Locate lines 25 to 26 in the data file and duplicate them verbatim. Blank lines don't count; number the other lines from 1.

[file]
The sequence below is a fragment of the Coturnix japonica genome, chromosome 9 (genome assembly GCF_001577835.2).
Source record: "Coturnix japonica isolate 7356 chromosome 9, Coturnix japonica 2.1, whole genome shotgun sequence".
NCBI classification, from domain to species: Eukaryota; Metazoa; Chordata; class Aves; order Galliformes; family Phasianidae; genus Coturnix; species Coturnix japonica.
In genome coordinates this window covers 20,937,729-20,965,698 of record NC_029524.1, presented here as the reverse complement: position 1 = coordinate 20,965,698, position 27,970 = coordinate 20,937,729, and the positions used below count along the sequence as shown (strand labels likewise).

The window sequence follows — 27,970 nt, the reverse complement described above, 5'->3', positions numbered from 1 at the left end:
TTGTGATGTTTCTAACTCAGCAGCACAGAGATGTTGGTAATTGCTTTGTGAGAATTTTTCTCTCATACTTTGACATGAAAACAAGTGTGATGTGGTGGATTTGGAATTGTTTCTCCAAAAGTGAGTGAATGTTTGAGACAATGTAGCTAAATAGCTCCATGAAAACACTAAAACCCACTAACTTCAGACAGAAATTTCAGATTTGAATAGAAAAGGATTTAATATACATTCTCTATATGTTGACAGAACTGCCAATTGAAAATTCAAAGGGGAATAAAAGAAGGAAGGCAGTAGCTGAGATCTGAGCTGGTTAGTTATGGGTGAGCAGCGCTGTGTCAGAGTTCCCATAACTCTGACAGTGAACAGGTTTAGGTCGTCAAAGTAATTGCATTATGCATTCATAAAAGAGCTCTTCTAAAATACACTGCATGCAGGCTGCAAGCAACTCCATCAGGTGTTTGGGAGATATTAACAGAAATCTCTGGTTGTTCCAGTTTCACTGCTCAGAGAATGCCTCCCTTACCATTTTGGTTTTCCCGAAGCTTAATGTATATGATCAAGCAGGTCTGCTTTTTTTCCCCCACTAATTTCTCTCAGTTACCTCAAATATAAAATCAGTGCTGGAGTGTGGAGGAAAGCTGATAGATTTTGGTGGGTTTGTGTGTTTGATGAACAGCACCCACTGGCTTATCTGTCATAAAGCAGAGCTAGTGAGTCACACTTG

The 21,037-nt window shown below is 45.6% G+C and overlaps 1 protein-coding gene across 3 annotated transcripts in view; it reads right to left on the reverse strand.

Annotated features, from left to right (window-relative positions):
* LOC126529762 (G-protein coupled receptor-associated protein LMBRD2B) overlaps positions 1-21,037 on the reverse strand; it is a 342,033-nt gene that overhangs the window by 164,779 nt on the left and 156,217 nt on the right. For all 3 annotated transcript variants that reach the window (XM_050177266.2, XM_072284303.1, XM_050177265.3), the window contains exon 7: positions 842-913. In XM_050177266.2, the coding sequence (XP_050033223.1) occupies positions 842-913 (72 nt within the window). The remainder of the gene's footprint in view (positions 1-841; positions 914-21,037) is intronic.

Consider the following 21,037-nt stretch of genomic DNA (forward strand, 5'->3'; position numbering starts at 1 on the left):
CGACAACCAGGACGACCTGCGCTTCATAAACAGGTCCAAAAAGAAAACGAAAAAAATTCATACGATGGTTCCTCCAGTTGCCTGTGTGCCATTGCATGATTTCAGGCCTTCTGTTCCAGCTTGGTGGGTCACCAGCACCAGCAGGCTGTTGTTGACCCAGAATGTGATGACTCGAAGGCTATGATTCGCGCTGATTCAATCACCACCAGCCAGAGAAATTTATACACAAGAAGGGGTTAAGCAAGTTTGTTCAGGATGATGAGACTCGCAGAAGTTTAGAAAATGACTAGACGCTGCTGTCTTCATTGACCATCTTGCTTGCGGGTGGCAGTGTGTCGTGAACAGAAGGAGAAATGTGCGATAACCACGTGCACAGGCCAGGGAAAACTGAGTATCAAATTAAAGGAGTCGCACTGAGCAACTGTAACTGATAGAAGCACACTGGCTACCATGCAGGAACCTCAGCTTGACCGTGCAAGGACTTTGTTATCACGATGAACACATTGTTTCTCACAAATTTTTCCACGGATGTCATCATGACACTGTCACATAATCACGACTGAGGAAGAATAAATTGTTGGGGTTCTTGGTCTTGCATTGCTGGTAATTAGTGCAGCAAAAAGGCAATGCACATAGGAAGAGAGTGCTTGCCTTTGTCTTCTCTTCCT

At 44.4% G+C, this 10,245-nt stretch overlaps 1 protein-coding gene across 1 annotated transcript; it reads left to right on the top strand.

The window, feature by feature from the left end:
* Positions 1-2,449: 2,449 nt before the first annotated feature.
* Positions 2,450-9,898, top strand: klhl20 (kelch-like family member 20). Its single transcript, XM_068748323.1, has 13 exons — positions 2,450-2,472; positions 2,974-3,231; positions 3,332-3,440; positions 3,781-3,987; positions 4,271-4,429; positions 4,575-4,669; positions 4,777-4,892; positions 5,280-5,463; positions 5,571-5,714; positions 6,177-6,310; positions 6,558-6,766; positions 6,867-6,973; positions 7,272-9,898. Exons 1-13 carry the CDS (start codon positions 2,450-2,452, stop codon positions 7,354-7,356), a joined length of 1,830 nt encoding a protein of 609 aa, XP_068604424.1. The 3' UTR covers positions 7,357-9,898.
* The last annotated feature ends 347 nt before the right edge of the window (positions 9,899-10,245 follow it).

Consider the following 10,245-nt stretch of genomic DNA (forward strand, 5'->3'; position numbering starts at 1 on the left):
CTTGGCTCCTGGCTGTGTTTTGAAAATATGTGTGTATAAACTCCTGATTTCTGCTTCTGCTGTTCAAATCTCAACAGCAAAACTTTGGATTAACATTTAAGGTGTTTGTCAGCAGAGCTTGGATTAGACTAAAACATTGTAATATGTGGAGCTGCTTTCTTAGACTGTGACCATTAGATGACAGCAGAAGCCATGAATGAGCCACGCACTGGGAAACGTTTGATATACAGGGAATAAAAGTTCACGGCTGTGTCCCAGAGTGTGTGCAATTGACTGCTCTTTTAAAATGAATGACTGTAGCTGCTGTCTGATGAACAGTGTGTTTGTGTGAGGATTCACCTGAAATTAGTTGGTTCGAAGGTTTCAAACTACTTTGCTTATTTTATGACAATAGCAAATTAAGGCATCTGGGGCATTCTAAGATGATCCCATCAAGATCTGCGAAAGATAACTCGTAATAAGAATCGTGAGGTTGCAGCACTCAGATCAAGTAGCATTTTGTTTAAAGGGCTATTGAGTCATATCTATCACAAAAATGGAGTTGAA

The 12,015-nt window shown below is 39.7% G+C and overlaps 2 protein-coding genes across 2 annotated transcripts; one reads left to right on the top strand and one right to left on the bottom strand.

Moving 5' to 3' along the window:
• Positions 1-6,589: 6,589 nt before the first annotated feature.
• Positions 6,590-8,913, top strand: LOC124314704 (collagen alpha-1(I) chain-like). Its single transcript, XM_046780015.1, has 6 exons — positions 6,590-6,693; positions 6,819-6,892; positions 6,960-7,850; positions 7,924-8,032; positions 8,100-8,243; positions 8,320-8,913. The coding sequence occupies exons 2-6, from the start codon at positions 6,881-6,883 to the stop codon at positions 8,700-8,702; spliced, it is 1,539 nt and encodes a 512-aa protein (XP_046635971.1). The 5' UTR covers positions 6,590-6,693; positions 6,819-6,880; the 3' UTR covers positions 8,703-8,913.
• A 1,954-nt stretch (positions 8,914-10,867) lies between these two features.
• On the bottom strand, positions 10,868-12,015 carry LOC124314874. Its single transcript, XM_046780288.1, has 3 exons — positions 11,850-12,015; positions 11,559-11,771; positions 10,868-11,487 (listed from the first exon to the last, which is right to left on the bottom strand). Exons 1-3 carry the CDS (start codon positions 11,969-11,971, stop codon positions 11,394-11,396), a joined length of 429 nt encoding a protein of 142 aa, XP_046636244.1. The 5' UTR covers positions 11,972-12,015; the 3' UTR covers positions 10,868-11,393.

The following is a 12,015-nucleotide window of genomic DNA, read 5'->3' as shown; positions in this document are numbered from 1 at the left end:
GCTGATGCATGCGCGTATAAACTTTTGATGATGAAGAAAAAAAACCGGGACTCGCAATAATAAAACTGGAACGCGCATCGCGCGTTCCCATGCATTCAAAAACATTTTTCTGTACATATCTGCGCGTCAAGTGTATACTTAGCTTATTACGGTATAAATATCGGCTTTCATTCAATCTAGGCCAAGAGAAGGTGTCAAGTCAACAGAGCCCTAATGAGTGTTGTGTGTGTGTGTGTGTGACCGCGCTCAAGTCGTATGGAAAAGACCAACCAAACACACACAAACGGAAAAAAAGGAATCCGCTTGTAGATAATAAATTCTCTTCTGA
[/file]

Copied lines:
The following is a 12,015-nucleotide window of genomic DNA, read 5'->3' as shown; positions in this document are numbered from 1 at the left end:
GCTGATGCATGCGCGTATAAACTTTTGATGATGAAGAAAAAAAACCGGGACTCGCAATAATAAAACTGGAACGCGCATCGCGCGTTCCCATGCATTCAAAAACATTTTTCTGTACATATCTGCGCGTCAAGTGTATACTTAGCTTATTACGGTATAAATATCGGCTTTCATTCAATCTAGGCCAAGAGAAGGTGTCAAGTCAACAGAGCCCTAATGAGTGTTGTGTGTGTGTGTGTGTGACCGCGCTCAAGTCGTATGGAAAAGACCAACCAAACACACACAAACGGAAAAAAAGGAATCCGCTTGTAGATAATAAATTCTCTTCTGA